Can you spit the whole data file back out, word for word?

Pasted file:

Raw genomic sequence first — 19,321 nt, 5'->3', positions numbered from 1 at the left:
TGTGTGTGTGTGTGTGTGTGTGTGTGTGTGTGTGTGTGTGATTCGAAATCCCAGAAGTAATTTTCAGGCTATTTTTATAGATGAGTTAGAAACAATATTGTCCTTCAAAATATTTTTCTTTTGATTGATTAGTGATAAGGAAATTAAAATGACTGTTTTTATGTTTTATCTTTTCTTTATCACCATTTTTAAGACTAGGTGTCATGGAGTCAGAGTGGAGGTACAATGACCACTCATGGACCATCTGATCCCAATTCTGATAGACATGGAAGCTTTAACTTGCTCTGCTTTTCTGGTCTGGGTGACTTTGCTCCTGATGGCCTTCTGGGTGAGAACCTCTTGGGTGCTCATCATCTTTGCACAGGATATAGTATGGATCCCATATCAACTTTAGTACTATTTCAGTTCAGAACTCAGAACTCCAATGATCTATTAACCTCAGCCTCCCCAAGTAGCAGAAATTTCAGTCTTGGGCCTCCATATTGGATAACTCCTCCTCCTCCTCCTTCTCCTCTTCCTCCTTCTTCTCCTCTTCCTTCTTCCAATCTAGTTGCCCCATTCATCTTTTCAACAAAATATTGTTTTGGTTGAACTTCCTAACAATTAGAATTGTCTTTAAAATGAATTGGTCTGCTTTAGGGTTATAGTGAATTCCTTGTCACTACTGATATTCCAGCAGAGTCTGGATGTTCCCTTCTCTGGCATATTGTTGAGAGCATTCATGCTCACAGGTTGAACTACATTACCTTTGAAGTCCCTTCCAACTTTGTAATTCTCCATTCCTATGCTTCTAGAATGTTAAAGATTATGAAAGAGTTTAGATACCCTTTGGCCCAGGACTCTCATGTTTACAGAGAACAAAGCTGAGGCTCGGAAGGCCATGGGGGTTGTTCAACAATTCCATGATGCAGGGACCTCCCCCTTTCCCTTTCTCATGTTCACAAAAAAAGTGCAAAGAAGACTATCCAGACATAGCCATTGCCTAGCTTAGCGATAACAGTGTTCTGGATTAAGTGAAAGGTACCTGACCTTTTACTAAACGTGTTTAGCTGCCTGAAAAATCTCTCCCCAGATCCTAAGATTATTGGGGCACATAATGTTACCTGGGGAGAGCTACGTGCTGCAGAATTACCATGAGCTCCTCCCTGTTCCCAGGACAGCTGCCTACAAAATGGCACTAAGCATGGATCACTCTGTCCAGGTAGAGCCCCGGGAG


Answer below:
Raw genomic sequence first — 19,321 nt, 5'->3', positions numbered from 1 at the left:
TGTGTGTGTGTGTGTGTGTGTGTGTGTGTGTGTGTGTGTGATTCGAAATCCCAGAAGTAATTTTCAGGCTATTTTTATAGATGAGTTAGAAACAATATTGTCCTTCAAAATATTTTTCTTTTGATTGATTAGTGATAAGGAAATTAAAATGACTGTTTTTATGTTTTATCTTTTCTTTATCACCATTTTTAAGACTAGGTGTCATGGAGTCAGAGTGGAGGTACAATGACCACTCATGGACCATCTGATCCCAATTCTGATAGACATGGAAGCTTTAACTTGCTCTGCTTTTCTGGTCTGGGTGACTTTGCTCCTGATGGCCTTCTGGGTGAGAACCTCTTGGGTGCTCATCATCTTTGCACAGGATATAGTATGGATCCCATATCAACTTTAGTACTATTTCAGTTCAGAACTCAGAACTCCAATGATCTATTAACCTCAGCCTCCCCAAGTAGCAGAAATTTCAGTCTTGGGCCTCCATATTGGATAACTCCTCCTCCTCCTCCTTCTCCTCTTCCTCCTTCTTCTCCTCTTCCTTCTTCCAATCTAGTTGCCCCATTCATCTTTTCAACAAAATATTGTTTTGGTTGAACTTCCTAACAATTAGAATTGTCTTTAAAATGAATTGGTCTGCTTTAGGGTTATAGTGAATTCCTTGTCACTACTGATATTCCAGCAGAGTCTGGATGTTCCCTTCTCTGGCATATTGTTGAGAGCATTCATGCTCACAGGTTGAACTACATTACCTTTGAAGTCCCTTCCAACTTTGTAATTCTCCATTCCTATGCTTCTAGAATGTTAAAGATTATGAAAGAGTTTAGATACCCTTTGGCCCAGGACTCTCATGTTTACAGAGAACAAAGCTGAGGCTCGGAAGGCCATGGGGGTTGTTCAACAATTCCATGATGCAGGGACCTCCCCCTTTCCCTTTCTCATGTTCACAAAAAAAGTGCAAAGAAGACTATCCAGACATAGCCATTGCCTAGCTTAGCGATAACAGTGTTCTGGATTAAGTGAAAGGTACCTGACCTTTTACTAAACGTGTTTAGCTGCCTGAAAAATCTCTCCCCAGATCCTAAGATTATTGGGGCACATAATGTTACCTGGGGAGAGCTACGTGCTGCAGAATTACCATGAGCTCCTCCCTGTTCCCAGGACAGCTGCCTACAAAATGGCACTAAGCATGGATCACTCTGTCCAGGTAGAGCCCCGGGAG